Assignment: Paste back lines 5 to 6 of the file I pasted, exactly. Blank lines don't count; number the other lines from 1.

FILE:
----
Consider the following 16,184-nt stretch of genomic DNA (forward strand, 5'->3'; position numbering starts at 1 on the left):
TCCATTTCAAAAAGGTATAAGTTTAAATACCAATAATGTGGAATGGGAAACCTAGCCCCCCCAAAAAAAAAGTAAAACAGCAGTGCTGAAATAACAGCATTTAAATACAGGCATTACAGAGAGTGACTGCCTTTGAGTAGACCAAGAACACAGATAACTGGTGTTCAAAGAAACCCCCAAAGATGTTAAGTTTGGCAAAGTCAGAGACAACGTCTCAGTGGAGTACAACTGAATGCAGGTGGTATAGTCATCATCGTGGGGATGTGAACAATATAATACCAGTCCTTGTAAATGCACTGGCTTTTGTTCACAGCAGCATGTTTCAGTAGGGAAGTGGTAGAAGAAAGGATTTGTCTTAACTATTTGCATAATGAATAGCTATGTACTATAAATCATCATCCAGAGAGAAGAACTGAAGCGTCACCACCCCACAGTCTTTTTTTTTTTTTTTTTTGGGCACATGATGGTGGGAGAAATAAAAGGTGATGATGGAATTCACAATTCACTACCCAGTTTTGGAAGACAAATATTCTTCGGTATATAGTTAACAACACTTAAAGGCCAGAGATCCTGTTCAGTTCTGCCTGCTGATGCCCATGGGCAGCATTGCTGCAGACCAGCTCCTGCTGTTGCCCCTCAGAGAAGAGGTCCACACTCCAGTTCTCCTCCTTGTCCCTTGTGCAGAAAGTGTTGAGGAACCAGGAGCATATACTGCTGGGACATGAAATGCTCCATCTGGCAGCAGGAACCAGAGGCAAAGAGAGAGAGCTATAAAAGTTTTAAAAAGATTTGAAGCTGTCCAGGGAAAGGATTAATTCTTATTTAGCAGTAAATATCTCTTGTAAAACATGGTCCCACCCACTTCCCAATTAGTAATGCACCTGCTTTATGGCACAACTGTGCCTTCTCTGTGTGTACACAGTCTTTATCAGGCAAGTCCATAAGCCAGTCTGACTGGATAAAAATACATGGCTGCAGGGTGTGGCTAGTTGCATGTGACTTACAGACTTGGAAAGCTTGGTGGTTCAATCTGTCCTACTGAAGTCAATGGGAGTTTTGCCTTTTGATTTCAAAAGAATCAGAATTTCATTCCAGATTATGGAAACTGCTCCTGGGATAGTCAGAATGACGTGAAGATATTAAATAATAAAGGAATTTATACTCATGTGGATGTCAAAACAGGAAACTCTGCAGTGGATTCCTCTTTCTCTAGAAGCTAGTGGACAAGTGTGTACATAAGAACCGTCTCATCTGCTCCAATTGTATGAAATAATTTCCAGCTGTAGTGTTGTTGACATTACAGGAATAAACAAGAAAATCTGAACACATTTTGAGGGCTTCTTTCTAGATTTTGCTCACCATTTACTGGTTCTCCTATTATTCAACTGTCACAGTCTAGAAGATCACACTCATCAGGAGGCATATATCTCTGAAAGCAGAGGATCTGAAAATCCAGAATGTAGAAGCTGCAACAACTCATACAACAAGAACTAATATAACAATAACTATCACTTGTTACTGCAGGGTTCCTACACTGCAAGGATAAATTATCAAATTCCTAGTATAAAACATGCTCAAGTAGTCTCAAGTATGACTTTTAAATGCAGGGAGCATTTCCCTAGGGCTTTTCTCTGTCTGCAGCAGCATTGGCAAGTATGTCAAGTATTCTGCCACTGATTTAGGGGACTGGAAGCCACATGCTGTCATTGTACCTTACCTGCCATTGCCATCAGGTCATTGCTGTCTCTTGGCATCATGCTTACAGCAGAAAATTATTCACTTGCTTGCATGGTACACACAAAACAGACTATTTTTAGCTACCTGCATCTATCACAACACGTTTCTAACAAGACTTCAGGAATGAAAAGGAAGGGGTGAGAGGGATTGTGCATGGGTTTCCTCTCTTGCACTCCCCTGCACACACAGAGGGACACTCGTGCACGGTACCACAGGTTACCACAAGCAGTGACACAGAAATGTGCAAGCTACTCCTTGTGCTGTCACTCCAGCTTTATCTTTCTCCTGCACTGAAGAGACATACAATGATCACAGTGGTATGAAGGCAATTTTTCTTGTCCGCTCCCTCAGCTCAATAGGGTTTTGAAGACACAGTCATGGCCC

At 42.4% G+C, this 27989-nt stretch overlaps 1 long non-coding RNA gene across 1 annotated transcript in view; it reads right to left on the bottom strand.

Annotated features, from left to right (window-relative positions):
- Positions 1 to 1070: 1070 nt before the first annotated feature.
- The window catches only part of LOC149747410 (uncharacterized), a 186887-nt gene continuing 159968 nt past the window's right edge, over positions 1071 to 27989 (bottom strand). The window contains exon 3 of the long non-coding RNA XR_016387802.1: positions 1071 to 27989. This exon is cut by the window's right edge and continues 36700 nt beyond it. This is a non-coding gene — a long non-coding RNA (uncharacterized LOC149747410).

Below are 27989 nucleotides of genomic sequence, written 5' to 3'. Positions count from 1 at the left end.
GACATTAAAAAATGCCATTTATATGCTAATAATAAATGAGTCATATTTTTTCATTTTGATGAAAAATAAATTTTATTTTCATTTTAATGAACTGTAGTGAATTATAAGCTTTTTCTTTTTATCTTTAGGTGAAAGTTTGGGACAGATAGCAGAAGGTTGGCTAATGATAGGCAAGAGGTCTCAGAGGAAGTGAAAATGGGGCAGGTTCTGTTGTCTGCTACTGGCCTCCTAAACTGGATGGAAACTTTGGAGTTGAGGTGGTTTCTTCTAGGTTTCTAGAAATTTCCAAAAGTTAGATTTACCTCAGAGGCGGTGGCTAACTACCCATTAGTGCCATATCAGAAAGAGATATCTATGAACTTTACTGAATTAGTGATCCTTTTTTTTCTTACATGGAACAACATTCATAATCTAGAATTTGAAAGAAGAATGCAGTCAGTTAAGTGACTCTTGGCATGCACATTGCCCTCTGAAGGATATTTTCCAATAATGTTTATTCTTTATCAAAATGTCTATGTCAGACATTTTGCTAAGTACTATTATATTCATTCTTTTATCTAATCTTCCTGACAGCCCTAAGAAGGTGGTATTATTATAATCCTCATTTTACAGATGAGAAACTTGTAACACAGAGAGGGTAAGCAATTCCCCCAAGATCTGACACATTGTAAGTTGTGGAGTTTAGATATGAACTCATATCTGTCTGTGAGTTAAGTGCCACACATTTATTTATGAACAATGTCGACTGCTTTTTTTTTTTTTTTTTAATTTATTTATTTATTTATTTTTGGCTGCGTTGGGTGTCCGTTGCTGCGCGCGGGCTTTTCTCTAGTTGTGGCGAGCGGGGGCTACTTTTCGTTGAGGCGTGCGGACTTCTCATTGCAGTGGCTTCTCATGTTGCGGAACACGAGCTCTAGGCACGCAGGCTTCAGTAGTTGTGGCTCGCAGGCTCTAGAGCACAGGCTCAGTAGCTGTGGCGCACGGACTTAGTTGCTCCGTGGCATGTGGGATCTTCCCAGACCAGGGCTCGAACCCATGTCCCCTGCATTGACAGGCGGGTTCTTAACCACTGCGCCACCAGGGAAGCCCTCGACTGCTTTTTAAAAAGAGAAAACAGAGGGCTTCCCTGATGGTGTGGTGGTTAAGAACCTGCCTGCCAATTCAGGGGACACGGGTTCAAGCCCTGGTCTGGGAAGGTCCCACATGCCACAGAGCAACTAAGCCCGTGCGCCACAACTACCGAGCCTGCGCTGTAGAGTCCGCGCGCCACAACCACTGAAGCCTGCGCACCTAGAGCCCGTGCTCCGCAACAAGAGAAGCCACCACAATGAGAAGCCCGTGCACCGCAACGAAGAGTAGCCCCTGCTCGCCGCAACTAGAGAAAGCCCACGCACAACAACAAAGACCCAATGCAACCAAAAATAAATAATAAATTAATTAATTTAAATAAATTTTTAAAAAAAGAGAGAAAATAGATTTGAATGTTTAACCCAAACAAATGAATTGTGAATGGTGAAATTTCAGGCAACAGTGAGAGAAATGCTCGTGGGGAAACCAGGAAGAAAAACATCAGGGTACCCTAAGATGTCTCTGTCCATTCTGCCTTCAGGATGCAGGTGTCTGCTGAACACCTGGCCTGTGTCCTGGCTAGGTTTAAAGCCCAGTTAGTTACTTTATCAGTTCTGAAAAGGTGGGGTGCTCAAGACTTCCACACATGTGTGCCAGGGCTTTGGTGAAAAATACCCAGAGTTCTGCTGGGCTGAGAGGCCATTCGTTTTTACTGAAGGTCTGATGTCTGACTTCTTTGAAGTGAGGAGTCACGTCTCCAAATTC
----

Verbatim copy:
- Positions 1 to 1070: 1070 nt before the first annotated feature.
- The window catches only part of LOC149747410 (uncharacterized), a 186887-nt gene continuing 159968 nt past the window's right edge, over positions 1071 to 27989 (bottom strand). The window contains exon 3 of the long non-coding RNA XR_016387802.1: positions 1071 to 27989. This exon is cut by the window's right edge and continues 36700 nt beyond it. This is a non-coding gene — a long non-coding RNA (uncharacterized LOC149747410).